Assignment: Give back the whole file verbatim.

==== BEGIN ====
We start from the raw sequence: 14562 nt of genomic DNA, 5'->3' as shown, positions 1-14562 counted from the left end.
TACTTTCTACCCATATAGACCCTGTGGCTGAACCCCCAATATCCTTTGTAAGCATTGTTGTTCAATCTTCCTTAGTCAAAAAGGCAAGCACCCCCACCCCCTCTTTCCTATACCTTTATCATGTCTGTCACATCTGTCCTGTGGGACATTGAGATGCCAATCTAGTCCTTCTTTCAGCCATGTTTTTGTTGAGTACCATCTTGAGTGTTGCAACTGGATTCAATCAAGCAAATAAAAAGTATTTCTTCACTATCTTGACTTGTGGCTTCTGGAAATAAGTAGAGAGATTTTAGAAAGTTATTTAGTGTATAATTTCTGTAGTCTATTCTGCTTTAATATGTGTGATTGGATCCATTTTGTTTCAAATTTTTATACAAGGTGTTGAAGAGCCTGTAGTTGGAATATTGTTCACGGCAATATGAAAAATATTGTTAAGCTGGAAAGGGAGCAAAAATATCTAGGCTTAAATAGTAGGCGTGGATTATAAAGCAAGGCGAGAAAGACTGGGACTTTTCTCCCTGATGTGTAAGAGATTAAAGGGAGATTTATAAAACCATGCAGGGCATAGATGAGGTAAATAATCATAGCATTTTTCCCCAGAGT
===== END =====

We start from the raw sequence: 14562 nt of genomic DNA, 5'->3' as shown, positions 1-14562 counted from the left end.
TACTTTCTACCCATATAGACCCTGTGGCTGAACCCCCAATATCCTTTGTAAGCATTGTTGTTCAATCTTCCTTAGTCAAAAAGGCAAGCACCCCCACCCCCTCTTTCCTATACCTTTATCATGTCTGTCACATCTGTCCTGTGGGACATTGAGATGCCAATCTAGTCCTTCTTTCAGCCATGTTTTTGTTGAGTACCATCTTGAGTGTTGCAACTGGATTCAATCAAGCAAATAAAAAGTATTTCTTCACTATCTTGACTTGTGGCTTCTGGAAATAAGTAGAGAGATTTTAGAAAGTTATTTAGTGTATAATTTCTGTAGTCTATTCTGCTTTAATATGTGTGATTGGATCCATTTTGTTTCAAATTTTTATACAAGGTGTTGAAGAGCCTGTAGTTGGAATATTGTTCACGGCAATATGAAAAATATTGTTAAGCTGGAAAGGGAGCAAAAATATCTAGGCTTAAATAGTAGGCGTGGATTATAAAGCAAGGCGAGAAAGACTGGGACTTTTCTCCCTGATGTGTAAGAGATTAAAGGGAGATTTATAAAACCATGCAGGGCATAGATGAGGTAAATAATCATAGCATTTTTCCCCAGAGT